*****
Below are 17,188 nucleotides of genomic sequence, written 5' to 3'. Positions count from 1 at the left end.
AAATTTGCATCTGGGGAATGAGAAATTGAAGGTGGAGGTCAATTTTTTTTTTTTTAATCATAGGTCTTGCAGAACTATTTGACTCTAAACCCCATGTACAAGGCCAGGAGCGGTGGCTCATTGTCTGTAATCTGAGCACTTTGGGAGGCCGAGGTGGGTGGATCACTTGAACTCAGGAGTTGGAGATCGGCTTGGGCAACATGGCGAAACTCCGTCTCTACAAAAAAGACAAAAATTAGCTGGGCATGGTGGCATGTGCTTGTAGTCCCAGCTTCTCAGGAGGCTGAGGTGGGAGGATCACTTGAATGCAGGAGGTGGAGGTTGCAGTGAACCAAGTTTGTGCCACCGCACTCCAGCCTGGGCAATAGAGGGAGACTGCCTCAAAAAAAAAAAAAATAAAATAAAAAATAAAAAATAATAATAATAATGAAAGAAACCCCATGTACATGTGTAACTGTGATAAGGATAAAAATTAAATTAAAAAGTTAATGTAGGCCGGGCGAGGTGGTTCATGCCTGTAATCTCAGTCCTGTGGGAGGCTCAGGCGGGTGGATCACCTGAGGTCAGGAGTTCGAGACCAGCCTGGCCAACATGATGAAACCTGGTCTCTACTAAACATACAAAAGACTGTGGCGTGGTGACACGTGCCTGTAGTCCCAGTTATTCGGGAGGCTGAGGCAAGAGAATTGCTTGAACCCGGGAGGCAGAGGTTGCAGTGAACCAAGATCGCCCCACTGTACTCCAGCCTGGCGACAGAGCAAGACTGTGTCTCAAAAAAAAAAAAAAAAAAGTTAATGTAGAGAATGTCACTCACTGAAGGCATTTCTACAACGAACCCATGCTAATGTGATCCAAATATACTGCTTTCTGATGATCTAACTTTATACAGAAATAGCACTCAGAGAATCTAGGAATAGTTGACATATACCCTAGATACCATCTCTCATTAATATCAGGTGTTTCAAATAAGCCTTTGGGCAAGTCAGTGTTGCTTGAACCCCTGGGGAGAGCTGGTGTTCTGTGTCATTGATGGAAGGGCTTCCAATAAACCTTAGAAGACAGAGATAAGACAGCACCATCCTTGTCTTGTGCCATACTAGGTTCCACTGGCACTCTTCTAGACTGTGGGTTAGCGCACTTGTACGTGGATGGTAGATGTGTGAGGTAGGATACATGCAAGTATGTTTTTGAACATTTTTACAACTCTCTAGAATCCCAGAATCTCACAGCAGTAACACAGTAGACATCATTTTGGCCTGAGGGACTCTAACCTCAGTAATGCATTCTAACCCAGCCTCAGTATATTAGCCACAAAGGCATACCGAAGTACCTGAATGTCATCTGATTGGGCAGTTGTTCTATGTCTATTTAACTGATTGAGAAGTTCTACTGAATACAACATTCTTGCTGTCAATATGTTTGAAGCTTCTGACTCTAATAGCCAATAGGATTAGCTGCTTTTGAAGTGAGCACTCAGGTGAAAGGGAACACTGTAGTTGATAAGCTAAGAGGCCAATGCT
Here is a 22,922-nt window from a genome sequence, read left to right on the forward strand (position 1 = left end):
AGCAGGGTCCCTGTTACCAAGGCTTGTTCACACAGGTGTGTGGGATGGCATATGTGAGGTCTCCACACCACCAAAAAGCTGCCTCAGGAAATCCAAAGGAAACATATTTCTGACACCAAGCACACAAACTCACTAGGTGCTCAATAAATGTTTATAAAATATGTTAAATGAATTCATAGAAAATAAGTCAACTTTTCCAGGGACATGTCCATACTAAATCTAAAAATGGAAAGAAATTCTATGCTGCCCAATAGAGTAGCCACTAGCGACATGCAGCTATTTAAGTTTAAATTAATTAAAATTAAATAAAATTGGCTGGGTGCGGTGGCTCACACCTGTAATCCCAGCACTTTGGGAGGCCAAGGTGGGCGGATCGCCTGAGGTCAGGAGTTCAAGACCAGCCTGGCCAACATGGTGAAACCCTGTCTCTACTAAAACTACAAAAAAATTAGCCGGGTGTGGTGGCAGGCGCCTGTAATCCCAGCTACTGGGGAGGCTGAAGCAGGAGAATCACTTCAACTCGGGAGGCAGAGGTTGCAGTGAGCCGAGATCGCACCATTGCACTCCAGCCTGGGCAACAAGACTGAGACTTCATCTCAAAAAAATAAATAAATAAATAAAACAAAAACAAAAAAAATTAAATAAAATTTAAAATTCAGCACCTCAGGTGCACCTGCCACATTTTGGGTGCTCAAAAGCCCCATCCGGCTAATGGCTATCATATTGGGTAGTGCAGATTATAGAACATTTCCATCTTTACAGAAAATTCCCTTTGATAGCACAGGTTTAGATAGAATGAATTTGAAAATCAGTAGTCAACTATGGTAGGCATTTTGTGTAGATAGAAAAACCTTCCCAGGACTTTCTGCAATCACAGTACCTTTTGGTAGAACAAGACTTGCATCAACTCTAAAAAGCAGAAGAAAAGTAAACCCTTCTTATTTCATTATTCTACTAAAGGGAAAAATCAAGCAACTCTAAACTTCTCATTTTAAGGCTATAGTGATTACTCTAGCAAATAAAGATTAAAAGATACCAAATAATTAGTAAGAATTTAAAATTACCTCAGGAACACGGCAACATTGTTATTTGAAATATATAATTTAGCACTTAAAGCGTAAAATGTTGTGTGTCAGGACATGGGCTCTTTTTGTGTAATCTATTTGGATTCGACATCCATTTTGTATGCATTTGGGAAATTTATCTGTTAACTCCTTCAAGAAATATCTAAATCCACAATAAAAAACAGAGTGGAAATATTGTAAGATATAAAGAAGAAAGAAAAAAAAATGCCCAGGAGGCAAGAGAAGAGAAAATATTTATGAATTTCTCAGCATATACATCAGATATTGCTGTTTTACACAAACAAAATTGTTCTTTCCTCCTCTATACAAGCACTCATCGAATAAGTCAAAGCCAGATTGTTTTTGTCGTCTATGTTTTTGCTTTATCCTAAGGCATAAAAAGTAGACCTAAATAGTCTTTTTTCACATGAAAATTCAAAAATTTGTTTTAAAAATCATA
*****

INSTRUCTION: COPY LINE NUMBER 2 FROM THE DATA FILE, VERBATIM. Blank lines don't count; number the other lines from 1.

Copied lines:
AAATTTGCATCTGGGGAATGAGAAATTGAAGGTGGAGGTCAATTTTTTTTTTTTTAATCATAGGTCTTGCAGAACTATTTGACTCTAAACCCCATGTACAAGGCCAGGAGCGGTGGCTCATTGTCTGTAATCTGAGCACTTTGGGAGGCCGAGGTGGGTGGATCACTTGAACTCAGGAGTTGGAGATCGGCTTGGGCAACATGGCGAAACTCCGTCTCTACAAAAAAGACAAAAATTAGCTGGGCATGGTGGCATGTGCTTGTAGTCCCAGCTTCTCAGGAGGCTGAGGTGGGAGGATCACTTGAATGCAGGAGGTGGAGGTTGCAGTGAACCAAGTTTGTGCCACCGCACTCCAGCCTGGGCAATAGAGGGAGACTGCCTCAAAAAAAAAAAAAATAAAATAAAAAATAAAAAATAATAATAATAATGAAAGAAACCCCATGTACATGTGTAACTGTGATAAGGATAAAAATTAAATTAAAAAGTTAATGTAGGCCGGGCGAGGTGGTTCATGCCTGTAATCTCAGTCCTGTGGGAGGCTCAGGCGGGTGGATCACCTGAGGTCAGGAGTTCGAGACCAGCCTGGCCAACATGATGAAACCTGGTCTCTACTAAACATACAAAAGACTGTGGCGTGGTGACACGTGCCTGTAGTCCCAGTTATTCGGGAGGCTGAGGCAAGAGAATTGCTTGAACCCGGGAGGCAGAGGTTGCAGTGAACCAAGATCGCCCCACTGTACTCCAGCCTGGCGACAGAGCAAGACTGTGTCTCAAAAAAAAAAAAAAAAAAGTTAATGTAGAGAATGTCACTCACTGAAGGCATTTCTACAACGAACCCATGCTAATGTGATCCAAATATACTGCTTTCTGATGATCTAACTTTATACAGAAATAGCACTCAGAGAATCTAGGAATAGTTGACATATACCCTAGATACCATCTCTCATTAATATCAGGTGTTTCAAATAAGCCTTTGGGCAAGTCAGTGTTGCTTGAACCCCTGGGGAGAGCTGGTGTTCTGTGTCATTGATGGAAGGGCTTCCAATAAACCTTAGAAGACAGAGATAAGACAGCACCATCCTTGTCTTGTGCCATACTAGGTTCCACTGGCACTCTTCTAGACTGTGGGTTAGCGCACTTGTACGTGGATGGTAGATGTGTGAGGTAGGATACATGCAAGTATGTTTTTGAACATTTTTACAACTCTCTAGAATCCCAGAATCTCACAGCAGTAACACAGTAGACATCATTTTGGCCTGAGGGACTCTAACCTCAGTAATGCATTCTAACCCAGCCTCAGTATATTAGCCACAAAGGCATACCGAAGTACCTGAATGTCATCTGATTGGGCAGTTGTTCTATGTCTATTTAACTGATTGAGAAGTTCTACTGAATACAACATTCTTGCTGTCAATATGTTTGAAGCTTCTGACTCTAATAGCCAATAGGATTAGCTGCTTTTGAAGTGAGCACTCAGGTGAAAGGGAACACTGTAGTTGATAAGCTAAGAGGCCAATGCT